March 04, 2008

#01-080: Boxing Idioms - Part II: K.O.'d

scene in a boxing ring; one boxer is face down on the mat, another standing with his back toward us, and the referee running toward the downed man

Note: You win some, you lose some, right? The boxing idioms used here discuss winning, losing, or just holding on! The previous lesson, #01-079, and the next, #01-081, will teach you even more!

Get Ready: How does it feel to win at a sport? How does it feel to lose?

Let's continue with more boxing idioms. Read the dialogue, taking note of the underlined words. Then do the Practice below, check your answers in the first Comment, and read the Explanations.

This time, Mel and Bob are talking about the possibility of success or failure--"winning" or "losing."

Mel: Wow! I didn't think ABC Corp. was going to be able to go the distance.

Bob: Yes, they surprised us! I expected them to throw in the towel a long time ago.

Mel: Well, we had them on the ropes for a while, but they were never even down for the count.

Bob: With that surge in sales Christmas Day, they were kind of "saved by the bell."

Mel: That just proves that, even though they looked down and out in November, it's not a knockout until they're out for the count.

A few more miscellaneous boxing expressions in Lesson #01-081.


Read more:

Practice: Match the idiom to its meaning. After you check your answers in the first comment, read on for Explanations about each one.

  1. down and out
  2. down for the count
  3. go the distance
  4. knockout
  5. on the ropes
  6. out for the count
  7. saved by the bell
  8. throw in the towel

  1. fallen and unconscious, or having almost certainly lost
  2. fallen while the referee counts to ten, again an almost certain loss
  3. struggling; in distress
  4. give up; surrender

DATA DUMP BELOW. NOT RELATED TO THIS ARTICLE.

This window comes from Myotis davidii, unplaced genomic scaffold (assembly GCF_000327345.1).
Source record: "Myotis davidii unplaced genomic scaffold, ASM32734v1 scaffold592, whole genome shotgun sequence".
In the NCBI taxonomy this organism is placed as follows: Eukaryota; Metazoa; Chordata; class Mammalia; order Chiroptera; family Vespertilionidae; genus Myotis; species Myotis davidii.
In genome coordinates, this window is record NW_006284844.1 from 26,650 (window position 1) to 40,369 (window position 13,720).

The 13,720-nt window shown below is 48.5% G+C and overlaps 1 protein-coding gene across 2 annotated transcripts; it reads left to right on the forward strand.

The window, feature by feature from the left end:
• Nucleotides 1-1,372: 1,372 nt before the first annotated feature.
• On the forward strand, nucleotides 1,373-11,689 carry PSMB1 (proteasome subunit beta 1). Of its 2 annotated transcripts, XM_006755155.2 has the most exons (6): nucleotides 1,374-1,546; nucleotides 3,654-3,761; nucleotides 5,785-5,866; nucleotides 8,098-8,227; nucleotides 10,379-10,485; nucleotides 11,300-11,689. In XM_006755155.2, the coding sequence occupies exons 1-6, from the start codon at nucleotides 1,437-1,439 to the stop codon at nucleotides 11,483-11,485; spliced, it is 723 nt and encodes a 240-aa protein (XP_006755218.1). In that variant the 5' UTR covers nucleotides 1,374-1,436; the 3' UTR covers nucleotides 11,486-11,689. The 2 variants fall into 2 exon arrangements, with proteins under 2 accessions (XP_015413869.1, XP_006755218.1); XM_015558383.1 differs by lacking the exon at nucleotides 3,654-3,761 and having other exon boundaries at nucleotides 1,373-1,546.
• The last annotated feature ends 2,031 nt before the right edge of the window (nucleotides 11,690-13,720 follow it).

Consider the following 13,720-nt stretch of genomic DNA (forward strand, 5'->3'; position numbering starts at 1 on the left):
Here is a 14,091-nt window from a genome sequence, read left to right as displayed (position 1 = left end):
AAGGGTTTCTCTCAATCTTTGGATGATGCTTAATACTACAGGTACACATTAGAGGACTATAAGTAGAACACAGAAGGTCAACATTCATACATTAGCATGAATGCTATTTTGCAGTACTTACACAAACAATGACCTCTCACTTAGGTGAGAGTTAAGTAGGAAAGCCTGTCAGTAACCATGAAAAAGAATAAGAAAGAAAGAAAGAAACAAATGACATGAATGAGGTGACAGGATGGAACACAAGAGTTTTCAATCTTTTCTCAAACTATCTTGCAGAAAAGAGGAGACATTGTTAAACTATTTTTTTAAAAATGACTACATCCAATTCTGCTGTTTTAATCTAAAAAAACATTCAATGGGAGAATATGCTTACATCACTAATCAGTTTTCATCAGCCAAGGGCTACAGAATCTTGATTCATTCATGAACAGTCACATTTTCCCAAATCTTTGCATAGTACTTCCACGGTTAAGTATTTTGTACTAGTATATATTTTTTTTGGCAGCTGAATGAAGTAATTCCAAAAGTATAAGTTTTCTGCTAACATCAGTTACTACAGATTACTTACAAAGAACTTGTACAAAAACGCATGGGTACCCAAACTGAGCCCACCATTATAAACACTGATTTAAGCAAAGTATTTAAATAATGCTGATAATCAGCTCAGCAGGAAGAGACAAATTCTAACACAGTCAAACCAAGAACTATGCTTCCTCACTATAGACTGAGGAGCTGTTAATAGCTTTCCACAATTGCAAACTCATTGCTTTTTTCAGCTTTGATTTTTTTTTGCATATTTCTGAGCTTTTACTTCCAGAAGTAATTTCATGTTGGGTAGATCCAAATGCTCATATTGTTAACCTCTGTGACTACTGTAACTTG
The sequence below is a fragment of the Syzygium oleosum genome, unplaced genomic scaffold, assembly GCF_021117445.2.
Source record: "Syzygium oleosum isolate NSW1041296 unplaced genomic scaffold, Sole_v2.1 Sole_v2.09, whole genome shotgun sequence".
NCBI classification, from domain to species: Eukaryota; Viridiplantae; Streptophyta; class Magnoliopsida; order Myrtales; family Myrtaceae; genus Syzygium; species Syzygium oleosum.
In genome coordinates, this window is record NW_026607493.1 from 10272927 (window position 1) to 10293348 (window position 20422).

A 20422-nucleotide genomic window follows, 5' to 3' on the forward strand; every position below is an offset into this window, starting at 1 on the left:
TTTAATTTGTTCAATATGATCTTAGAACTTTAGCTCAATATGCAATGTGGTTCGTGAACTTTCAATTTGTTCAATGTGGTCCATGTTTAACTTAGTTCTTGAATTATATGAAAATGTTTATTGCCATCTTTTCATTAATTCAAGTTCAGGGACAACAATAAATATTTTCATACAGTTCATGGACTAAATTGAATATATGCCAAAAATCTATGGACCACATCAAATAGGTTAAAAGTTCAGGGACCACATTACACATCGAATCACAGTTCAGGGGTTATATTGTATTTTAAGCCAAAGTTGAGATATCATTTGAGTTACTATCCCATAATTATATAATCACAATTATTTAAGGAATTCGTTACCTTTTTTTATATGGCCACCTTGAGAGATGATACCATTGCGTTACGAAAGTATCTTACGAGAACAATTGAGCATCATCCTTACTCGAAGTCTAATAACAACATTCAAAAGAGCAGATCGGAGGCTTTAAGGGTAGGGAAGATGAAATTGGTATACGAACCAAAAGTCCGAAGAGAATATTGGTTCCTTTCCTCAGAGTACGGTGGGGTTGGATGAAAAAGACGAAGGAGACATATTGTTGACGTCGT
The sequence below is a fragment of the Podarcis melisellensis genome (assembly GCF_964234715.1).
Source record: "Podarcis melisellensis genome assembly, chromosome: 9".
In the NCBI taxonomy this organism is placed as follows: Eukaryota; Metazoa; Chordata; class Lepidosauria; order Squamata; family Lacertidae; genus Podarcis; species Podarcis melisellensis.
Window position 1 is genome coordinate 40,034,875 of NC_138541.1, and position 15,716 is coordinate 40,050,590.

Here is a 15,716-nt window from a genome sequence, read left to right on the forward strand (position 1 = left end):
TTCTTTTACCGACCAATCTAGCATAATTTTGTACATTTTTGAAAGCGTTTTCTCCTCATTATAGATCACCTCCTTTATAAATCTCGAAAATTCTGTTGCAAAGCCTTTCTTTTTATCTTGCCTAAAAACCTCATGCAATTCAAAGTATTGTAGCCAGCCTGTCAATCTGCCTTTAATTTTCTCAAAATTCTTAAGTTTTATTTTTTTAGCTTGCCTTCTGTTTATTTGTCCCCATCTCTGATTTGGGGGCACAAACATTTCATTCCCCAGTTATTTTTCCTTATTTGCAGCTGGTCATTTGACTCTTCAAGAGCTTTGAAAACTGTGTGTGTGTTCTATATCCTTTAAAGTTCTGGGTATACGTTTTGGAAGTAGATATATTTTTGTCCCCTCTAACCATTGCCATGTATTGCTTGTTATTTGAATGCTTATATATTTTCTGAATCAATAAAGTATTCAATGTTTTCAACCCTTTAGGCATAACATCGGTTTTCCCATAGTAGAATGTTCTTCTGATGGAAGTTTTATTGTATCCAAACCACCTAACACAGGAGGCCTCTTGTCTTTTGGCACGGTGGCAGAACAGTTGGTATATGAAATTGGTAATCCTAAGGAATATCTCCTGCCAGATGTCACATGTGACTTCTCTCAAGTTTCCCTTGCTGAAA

5. complete the task
  6. successful because something comes to an end just as one was about to fail
  7. sudden and complete victory
  8. similar to, but worse than, "down for the count"

Answers are in the first comment below.

Explanation of the Answers: After you check your answers in the first comment below, read on for more information on these idioms.

  • down and out: when a boxer is hit hard enough he falls down, and is knocked out (unconscious). If he's down for a count of ten, he loses the match. So to be down is bad, but to be "out" is worse, because it almost guarantees one will stay down too long. To be "down and out" is terrible indeed. We use it to describe people who have no money and no hope: "Last year he was a CEO; since his bankruptcy he's been down and out."
  • down for the count: similar to "down and out." It means someone is down and not likely to get up. "Bleecorp is still in business, but not for long: they're down for the count."
  • go the distance: A fight is usually intended to go ten rounds of a predetermined length. Often, though, a fight ends earlier, either due to a knockout (see next) or because someone throws in the towel. When a fight goes all ten rounds we say the boxer has "gone the distance." Even if he loses, it's more honorable. "Cal's marketing idea is a good one, but can it go the distance?"
  • knockout (also K.O. or kayo): When a boxer knocks out his opponent, he wins instantly. So "knocking out" the competition means beating them. We usually use this as a noun ("The new design is a real knockout") but sometimes as a verb, especially when abbreviated: "We'll kayo them with our presentation."
  • on the ropes: This indicates distress. When a boxer can't stand on his own anymore, instead of falling down he may support himself on the ropes that surround the boxing ring. So to be "on the ropes" is to be near failure: "We've got our competitors on the ropes; one more quarter like the last one and they'll be down for the count."
  • out for the count: similar to, but worse than, "down for the count": not down and conscious, but down and unconscious while the referee counts to ten.
  • saved by the bell: Each round begins and ends with the ringing of a bell. Sometimes a boxer is in distress, and the round ends in time for him to go to his corner and refresh himself. Then we say he was "saved by the bell." Sometimes something happens suddenly and saves us from disaster: "There's no way I was going to finish that report on time, but then my boss went home sick. Saved by the bell!"
  • throw in the towel: give up, surrender. The boxer's coach and attendants wait in one corner of the ring; if they can see he's in trouble, they may throw his towel into the ring as a signal to stop the fight. "This project has been bleeding money for over a year; let's throw in the towel and shut it down."

Submitted to the Shenzhen Daily for March 4, 2008

This lesson received 581 visits on my old site between February, 2012, and July, 2021.

1 comment:

  1. Answers to the Practice: 1. a; 2. b; 3. e; 4. g; 5. c; 6. h; 7. f; 8. d